Climate change did not influence prehistoric survival techniques in the tropics

November 08, 1999

One standard archaeological theory says that at the end of the last ice age prehistoric people in the tropics changed their stone tools so that they could focus on a wider range of food sources in addition to hunting. However, Dutch researchers have now discovered that there was in fact no such correlation between tools and the climatic change that took place ten thousand years ago. Their conclusion is based on a study of eight hundred flakes from sites in Colombia, namely on the high plains of Bogota, in the valley of the Magdalena river, and in the Amazon rain forest.

The assumption that inhabitants of the tropics adapted their technology as a result of climate change was based in part on flakes from another Colombian site, at Tequendama. Many different types of stone tools have been found there and archaeologists assumed that each of them had a special function. Flakes with concave edges, for example, were supposed to have been used for working wood. The increase in the number of flakes with concave edges after the last ice age was thought to be a direct result of the increased area of woodland in the Andes. This theory has now been shown to be untenable.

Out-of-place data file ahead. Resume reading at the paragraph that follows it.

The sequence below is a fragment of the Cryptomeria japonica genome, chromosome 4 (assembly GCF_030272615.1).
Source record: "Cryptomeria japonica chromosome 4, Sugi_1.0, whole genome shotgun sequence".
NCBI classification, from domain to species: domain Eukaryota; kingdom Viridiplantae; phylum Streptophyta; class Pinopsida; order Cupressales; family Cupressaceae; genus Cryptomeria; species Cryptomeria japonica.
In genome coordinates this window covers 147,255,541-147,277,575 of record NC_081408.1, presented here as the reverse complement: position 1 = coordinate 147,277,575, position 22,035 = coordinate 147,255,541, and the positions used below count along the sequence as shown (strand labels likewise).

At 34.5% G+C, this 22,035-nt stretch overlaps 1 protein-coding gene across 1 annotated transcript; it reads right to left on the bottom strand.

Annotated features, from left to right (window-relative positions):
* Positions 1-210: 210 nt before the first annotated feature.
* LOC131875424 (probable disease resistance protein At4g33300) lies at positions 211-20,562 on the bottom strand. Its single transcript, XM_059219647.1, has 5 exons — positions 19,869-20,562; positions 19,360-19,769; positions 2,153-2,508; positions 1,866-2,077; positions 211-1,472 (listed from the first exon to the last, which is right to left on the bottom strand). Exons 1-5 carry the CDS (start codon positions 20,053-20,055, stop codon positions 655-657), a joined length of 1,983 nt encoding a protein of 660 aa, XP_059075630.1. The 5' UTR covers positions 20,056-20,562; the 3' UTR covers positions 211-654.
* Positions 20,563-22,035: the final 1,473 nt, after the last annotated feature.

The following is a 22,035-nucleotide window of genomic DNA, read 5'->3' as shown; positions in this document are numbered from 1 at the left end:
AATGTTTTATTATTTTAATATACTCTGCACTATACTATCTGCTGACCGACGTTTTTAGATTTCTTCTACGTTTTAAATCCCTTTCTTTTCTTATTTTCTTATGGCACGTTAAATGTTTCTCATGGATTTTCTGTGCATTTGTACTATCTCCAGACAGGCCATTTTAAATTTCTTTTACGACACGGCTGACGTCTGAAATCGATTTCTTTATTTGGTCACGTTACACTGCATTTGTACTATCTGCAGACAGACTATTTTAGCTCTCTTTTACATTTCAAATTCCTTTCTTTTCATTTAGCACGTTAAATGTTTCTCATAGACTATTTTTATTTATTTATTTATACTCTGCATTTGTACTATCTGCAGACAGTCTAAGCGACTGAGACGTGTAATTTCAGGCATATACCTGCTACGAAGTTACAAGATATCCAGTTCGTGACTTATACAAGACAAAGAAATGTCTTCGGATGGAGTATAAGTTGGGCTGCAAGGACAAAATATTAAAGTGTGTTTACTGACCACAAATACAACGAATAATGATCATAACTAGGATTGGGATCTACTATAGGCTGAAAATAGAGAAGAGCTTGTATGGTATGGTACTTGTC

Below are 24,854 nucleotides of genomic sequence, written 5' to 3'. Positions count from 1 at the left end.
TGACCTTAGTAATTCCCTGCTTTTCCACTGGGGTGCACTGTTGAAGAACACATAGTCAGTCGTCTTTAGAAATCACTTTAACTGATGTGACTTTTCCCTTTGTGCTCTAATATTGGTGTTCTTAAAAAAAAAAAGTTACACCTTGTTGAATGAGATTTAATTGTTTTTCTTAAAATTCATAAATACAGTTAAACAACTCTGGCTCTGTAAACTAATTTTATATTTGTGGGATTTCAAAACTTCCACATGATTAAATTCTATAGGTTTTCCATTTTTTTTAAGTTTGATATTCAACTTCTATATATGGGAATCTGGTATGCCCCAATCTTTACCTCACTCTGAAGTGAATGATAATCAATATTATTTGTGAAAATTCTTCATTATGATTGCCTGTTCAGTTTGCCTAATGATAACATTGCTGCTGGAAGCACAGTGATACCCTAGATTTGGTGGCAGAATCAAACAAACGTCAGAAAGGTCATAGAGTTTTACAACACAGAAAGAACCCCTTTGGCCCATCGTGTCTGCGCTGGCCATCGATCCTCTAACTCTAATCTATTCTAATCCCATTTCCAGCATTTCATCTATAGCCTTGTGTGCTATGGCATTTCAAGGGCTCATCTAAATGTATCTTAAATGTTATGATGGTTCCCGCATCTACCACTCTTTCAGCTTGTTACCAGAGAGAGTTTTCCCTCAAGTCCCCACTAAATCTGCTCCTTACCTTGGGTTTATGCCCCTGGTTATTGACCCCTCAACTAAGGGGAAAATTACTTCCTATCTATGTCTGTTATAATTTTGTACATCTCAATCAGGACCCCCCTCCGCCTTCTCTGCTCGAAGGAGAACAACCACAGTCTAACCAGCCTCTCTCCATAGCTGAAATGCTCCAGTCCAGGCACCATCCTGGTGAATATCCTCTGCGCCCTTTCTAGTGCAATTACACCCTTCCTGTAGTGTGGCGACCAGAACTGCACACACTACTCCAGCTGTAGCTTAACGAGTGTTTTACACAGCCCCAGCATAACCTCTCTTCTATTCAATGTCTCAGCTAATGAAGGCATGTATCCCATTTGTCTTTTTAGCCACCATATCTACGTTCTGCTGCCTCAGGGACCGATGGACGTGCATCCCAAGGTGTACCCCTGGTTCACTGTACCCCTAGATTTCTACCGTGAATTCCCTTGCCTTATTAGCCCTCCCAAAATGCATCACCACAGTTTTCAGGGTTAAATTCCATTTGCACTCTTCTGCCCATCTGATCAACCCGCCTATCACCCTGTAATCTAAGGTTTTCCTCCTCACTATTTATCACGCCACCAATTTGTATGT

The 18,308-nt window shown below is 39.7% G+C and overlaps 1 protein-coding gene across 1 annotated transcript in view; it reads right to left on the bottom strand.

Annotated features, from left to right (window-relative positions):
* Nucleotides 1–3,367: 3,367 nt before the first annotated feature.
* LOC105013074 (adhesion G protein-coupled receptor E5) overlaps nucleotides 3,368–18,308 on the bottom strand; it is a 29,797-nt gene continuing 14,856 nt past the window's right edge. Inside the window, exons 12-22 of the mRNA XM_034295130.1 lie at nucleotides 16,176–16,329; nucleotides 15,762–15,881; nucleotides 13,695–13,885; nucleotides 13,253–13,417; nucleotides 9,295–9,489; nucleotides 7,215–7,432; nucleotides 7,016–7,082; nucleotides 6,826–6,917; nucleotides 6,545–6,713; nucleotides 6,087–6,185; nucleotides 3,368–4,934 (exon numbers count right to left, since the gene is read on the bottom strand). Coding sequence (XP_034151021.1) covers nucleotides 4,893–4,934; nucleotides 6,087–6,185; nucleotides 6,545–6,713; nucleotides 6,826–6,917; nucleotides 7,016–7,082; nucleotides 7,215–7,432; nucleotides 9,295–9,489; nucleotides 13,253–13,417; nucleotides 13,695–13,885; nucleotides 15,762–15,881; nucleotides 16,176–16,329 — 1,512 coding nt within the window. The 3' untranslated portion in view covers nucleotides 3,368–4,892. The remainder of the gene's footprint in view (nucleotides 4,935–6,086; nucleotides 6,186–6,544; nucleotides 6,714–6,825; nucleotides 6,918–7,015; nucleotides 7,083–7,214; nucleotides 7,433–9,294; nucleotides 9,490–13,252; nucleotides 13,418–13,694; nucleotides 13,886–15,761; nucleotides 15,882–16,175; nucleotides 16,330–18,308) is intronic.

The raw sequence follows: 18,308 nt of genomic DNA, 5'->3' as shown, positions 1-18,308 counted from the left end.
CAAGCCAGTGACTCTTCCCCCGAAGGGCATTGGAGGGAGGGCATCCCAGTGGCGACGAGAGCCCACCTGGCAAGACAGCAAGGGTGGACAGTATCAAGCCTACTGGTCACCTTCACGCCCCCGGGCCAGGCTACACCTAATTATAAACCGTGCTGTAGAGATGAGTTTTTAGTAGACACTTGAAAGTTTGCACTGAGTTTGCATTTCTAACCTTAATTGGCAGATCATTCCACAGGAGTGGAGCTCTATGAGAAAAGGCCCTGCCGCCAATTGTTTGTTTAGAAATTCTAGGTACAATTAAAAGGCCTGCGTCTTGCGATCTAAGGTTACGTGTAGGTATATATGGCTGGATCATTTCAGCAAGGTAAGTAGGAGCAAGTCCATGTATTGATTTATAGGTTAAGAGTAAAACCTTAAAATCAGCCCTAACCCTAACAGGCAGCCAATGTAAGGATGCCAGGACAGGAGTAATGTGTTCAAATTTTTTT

The Leiden University team which came to this conclusion were carrying out their research in the framework of a project organised by the NWO¹s Foundation for the Advancement of Tropical Research (WOTRO). Their main conclusion was that prehistoric man used his stone implements for a variety of functions, regardless of their shapes. They concluded this from the wear patterns on the implements and from microscopic fragments of hairs, collagen from bone, starch, pollen, and wood fibres which they found on them. The same types of implement would appear to have been used for hunting, butchering carcasses, and working wood. They were not in fact able to discover any correlation between the form and the function of the flakes. It was also notable that only somewhere between a quarter and half of the flakes had in fact been used.

The Leiden archaeologists also concluded that prehistoric man in the tropics had hardly engaged in any specialisation during the last ice age or in the first few centuries after it. Prehistoric peoples used flakes as and when they needed them, and with their simple tools were probably not dependent on any single environment, allowing them to survive either on the cool upland plateaus or in the tropical forests. The climate change taking place at the time therefore had no direct influence on their survival techniques.
Further information:
Channah Nieuwenhuis (University of Leiden)
T +31 20 622 8192
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Netherlands Organization for Scientific Research

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